Predictions in Kogito: PMML endpoints with OpenAPI

Introduction

PMML is an XML standard whose scope is to define different kinds of predictive models (Regression, Scorecard, Tree, Neural Network, etc) in a system-agnostic way, so that it may be used and shared by different systems/implementations.

The OpenAPI Specification (OAS) defines a standard, language-agnostic interface to RESTful APIs which allows both humans and computers to discover and understand the capabilities of the service without access to source code, documentation, or through network traffic inspection.

Beginning in January 2020 a new initiative, PMML-Trusty, has started to provide a fast, reliable implementation natively available inside Drools and Kogito.

Recently, a new feature has been added to implement OpenAPI usage in PMML-specific rest-endpoints created by the Kogito framework, for both Quarkus and Springboot environments.

Predictions in Kogito

The PMML-Trusty engine is exposed in Kogito through rest endpoints. This allows an extremely easy way to create a PMML executor that, at the same time, is available through easy-to-use, standard, language agnostic rest endpoints.

A bare-minimum Kogito project requires some PMML files in the resources folder and a configuration yaml. Here are Quarkus and Springboot example projects.

During Kogito code generation, engine-specific classes are created out of the models found in the given PMML files.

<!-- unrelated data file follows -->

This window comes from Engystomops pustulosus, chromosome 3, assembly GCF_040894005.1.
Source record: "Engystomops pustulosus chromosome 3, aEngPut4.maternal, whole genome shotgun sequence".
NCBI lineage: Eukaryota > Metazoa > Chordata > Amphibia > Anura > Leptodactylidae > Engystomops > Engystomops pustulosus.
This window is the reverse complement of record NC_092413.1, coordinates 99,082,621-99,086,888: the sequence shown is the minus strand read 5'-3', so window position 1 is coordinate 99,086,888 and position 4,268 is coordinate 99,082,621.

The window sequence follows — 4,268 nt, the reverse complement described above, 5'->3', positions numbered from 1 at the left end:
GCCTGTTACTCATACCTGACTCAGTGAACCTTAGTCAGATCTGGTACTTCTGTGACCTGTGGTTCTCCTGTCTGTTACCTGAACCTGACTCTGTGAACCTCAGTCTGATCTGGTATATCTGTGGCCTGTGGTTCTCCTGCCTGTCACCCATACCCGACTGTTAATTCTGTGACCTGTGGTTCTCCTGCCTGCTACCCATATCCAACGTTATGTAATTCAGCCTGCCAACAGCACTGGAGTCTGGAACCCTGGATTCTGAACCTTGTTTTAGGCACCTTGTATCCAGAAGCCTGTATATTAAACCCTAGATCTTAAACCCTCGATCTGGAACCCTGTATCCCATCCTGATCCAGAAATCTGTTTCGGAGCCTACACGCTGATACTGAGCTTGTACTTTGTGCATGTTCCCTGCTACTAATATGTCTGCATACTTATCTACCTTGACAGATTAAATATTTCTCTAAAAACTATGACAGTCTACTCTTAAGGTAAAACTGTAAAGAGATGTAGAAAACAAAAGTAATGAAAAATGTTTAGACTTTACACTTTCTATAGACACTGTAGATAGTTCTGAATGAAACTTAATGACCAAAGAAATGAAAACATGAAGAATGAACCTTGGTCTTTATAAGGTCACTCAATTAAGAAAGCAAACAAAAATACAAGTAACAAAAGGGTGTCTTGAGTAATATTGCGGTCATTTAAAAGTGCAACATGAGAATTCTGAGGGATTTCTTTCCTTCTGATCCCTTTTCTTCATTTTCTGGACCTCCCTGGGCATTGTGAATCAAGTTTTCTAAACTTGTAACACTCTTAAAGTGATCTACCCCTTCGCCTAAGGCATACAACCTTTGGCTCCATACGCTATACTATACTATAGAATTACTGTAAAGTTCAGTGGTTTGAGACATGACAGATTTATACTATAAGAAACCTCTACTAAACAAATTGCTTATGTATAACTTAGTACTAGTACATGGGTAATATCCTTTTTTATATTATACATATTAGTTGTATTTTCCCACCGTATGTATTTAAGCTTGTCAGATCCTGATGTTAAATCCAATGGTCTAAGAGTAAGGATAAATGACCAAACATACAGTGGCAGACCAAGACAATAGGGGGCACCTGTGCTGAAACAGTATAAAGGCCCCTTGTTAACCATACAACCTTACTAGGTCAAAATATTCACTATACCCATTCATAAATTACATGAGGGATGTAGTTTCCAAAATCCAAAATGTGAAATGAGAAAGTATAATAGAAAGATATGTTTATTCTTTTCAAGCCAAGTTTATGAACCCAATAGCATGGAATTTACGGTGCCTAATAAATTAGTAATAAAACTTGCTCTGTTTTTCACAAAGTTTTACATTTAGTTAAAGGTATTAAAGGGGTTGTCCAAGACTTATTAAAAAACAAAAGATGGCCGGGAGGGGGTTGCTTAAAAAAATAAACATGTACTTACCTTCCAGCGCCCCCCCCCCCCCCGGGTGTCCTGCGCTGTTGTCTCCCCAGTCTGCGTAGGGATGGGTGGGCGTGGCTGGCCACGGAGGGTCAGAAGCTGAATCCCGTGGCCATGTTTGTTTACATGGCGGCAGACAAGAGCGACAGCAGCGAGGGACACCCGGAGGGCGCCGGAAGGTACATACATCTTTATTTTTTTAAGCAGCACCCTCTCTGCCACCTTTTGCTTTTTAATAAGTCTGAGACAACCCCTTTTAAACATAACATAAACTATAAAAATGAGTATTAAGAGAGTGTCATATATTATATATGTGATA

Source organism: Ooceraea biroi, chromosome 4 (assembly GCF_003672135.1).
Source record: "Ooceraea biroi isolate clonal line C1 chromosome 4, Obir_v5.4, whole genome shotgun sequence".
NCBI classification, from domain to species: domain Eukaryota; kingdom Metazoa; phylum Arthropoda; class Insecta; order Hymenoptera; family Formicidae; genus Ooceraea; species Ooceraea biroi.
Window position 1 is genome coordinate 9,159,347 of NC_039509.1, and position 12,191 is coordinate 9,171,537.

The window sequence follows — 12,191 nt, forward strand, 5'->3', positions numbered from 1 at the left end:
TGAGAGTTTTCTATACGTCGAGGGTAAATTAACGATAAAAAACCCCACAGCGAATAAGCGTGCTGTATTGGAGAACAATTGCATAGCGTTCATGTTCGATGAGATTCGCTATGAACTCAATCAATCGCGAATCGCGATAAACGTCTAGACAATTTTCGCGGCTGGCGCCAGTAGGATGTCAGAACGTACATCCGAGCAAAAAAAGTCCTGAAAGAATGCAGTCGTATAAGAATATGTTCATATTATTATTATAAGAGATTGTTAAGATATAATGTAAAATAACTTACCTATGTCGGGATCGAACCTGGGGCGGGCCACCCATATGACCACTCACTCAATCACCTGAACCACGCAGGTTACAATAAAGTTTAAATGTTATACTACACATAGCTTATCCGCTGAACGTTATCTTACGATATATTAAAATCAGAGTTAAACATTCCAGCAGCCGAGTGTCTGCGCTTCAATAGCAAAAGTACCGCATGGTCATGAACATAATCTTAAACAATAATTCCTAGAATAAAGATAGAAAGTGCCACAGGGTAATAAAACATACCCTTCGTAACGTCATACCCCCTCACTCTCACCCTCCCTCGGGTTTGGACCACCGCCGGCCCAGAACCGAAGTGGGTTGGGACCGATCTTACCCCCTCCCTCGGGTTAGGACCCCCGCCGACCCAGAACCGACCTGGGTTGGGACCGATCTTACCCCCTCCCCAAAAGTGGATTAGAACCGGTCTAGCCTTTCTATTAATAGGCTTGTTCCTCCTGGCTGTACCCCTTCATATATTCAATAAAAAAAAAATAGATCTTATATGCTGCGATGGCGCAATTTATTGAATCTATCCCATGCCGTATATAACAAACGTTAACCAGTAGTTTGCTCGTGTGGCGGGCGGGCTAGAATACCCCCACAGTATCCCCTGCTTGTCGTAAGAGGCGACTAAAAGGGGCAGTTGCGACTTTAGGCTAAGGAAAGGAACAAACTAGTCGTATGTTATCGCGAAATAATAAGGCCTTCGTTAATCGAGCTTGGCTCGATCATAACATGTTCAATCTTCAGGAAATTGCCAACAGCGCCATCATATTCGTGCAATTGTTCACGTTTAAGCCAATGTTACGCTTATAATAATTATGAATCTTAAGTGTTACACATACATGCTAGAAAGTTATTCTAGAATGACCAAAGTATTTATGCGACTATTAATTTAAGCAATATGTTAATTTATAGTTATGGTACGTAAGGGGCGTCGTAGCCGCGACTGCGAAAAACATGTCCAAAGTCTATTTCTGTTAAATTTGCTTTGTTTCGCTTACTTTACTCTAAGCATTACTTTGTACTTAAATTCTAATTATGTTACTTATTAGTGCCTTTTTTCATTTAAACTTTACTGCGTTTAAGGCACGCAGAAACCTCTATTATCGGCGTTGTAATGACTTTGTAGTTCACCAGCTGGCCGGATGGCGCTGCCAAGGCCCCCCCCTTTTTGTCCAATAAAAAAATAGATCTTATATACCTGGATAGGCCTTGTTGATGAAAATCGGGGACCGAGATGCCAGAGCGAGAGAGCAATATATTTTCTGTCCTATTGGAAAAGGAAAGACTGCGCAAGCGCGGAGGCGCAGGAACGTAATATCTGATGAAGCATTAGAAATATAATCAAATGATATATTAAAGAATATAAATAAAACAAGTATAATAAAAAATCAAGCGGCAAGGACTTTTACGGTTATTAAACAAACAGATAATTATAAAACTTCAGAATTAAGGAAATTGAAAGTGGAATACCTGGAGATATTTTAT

Then, for each model a Rest class is created, whose root path is derived from the model name. Inside this class there are two specific endpoints:

  1. result (“{root_path}/”)
  2. descriptive (“{root_path}/descriptive”)

The first endpoint will return only the raw result of model evaluation, while the second one will return a complex object containing additional information and metadata.

OpenAPI Rest endpoints

The generated endpoints are further enriched with OpenAPI metadata. 

For each model a json-schema file is created, containing the descriptive representation of:

  1. requested input (InputSet)
  2. (raw) result output (ResultSet)
  3. descriptive output (OutputSet)

Here’s the overall skeleton of a generated json schema:

{
  "definitions": {
    "OutputSet": {
      "type": "object",
      "properties": {
        ...
      }
    },
    "InputSet": {
      "type": "object",
      ...
      }
    },
    "ResultSet": {
      "type": "object",
      "properties": {
        ...
      }
    }
  }
}

An extremely useful feature is the ability to propagate the model requirements/constraints to the final consumer, for example, the valid values for a string field or the allowed ranges for numeric values. The following snippet shows a couple of example about that

 "resultCode": {
          "type": "string",
          "enum": [
            "OK",
            "FAIL"
          ]
        }

"temperature": {
          "type": "number",
          "format": "double",
          "intervals": [
            "-∞ -10",
            "-10 10",
            "10 ∞"
          ]
        }

When rendered inside the html page, such metadata will be shown, providing help on endpoint usage to the final end user. 

A couple of images will give an idea on how the pages would look like for PMML endpoints:

Quarkus (http://{server_url:port}/q/swagger-ui/#/)
Descriptive endpoint

Conclusion

OpenAPI-enriched Rest-endpoints provides a useful feature to help end users in the rest-endpoint usage and, at the same time, to write more robust program-driven consumers.

Exposing input and output schemas in json format allows the developer to write code that

  1. retrieves the required fields and formats
  2. submit data for evaluation
  3. analyze or manage returned values in the light of the expected output
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